LSAT 7 – Section 4 – Question 10

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Type Tags Answer
Curve Question
PT7 S4 Q10
Most strongly supported +MSS
+Medium 150.378 +SubsectionHarder

Here we have a most strongly supported question: The statements above, if true, most strongly support which one of the following conclusions?

The first thing the stimulus tells us is that there is a growing discrepancy between the punishments for famous and unknown defendants convicted of the same crime, where the famous person gets off with community service while the unknown person almost always gets real prison time. So your average Joe gets 5 years in prison for his DUI, but the new famous singer gets a couple months picking up trash; seems pretty unfair! The stimulus ends by reminding us that the principle of equality before the law demands that fame and publicity are put to the side when deciding a case. So the law is supposed to consider the crime itself and not whether the person who committed it is a celebrity. And that’s all we learn! We’re looking for a conclusion that would be a good fit for these premises; it will follow without us having to make any unreasonable assumptions. Let’s see what we get:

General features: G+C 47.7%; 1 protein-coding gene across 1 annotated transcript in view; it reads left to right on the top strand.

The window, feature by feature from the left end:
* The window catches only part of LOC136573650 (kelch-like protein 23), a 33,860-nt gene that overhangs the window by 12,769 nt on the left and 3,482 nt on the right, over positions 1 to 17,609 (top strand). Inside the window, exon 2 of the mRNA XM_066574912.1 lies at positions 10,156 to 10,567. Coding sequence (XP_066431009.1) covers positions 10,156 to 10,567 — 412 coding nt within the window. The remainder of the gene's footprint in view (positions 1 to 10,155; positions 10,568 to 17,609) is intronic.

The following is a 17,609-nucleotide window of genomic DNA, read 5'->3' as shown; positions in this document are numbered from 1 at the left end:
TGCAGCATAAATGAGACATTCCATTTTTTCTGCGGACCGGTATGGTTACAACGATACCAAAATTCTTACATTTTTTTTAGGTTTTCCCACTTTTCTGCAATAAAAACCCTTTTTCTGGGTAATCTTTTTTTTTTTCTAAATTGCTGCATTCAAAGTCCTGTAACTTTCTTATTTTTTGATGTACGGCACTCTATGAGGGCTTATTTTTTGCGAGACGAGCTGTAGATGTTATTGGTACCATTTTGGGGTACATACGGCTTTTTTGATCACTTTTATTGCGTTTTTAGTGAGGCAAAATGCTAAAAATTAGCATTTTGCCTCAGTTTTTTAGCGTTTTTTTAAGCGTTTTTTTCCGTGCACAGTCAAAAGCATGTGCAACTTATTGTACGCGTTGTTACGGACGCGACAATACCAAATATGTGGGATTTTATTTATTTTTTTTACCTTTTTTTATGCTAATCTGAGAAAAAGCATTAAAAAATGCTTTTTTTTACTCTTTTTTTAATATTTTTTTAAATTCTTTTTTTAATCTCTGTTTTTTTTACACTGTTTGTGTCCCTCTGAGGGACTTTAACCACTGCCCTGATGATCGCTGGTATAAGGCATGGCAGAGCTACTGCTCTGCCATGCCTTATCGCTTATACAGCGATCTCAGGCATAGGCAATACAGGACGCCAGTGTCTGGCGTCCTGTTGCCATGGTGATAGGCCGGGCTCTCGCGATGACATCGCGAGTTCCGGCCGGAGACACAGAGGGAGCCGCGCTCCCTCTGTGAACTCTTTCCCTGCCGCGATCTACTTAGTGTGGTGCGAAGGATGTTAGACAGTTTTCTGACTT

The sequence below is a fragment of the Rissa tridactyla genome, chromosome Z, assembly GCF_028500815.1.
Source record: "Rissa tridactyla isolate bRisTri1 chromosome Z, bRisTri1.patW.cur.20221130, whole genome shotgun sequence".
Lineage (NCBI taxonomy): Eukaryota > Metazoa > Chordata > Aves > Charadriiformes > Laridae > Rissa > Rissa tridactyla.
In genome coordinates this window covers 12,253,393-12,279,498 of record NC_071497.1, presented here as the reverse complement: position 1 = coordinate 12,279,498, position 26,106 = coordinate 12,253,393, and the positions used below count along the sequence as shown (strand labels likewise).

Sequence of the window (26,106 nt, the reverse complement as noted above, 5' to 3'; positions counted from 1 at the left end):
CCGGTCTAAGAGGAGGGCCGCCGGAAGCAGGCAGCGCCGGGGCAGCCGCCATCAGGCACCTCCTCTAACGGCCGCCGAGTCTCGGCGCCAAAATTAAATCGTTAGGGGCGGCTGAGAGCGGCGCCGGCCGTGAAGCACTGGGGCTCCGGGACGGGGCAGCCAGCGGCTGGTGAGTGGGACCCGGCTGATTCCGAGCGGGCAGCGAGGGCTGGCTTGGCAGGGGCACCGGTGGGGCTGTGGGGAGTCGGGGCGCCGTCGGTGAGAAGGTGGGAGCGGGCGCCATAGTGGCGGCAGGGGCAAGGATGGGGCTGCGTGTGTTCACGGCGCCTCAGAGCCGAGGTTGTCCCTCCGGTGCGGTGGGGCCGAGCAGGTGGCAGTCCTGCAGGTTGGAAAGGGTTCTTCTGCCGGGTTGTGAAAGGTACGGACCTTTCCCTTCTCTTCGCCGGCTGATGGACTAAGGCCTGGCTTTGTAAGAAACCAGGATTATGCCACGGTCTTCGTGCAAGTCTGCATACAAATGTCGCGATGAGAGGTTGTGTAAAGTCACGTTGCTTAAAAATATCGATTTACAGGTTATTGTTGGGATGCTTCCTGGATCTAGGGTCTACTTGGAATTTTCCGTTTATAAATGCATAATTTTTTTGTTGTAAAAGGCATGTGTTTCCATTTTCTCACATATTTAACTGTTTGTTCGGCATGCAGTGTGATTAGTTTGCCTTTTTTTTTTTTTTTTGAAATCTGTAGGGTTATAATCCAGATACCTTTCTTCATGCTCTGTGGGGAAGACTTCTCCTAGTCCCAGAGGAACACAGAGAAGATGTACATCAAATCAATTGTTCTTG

Answer Choice (A) We have reason to believe it is not being applied in some cases, but to say it is only being applied in a few cases requires a wild assumption; namely that just because this one subset of cases (cases with famous defendants) seems to be increasingly breaking the principle, that most cases are breaking it! We unfortunately just don’t know anything about cases other than these well-publicized trials; we always want to avoid concluding about things we haven’t been told anything about on MSS questions.

Answer Choice (B) Although their fame should not affect the decision concerning their punishment, that doesn’t mean there needs to be the same outcome as people without fame. Maybe celebrities tend to commit worse crimes so they should be getting more prison time even if we treat them the same as non-celebrities (i.e. judge their crimes rather than their fame).

Answer Choice (C) We have been given no information about any principles that can override it.

Correct Answer Choice (D) The growing variance in punishments for similar crimes suggests that in some cases celebrities are getting special treatment, which would break the principle of equality.

Answer Choice (E) Treating everyone equally doesn’t mean you can never be lenient depending on the case. It does mean that you can’t be lenient just because someone is famous, but we haven’t been told about anything else the principle rules out. To draw this conclusion requires we assume that the principle exclude any other possible reason for leniency; that’s a big assumption.

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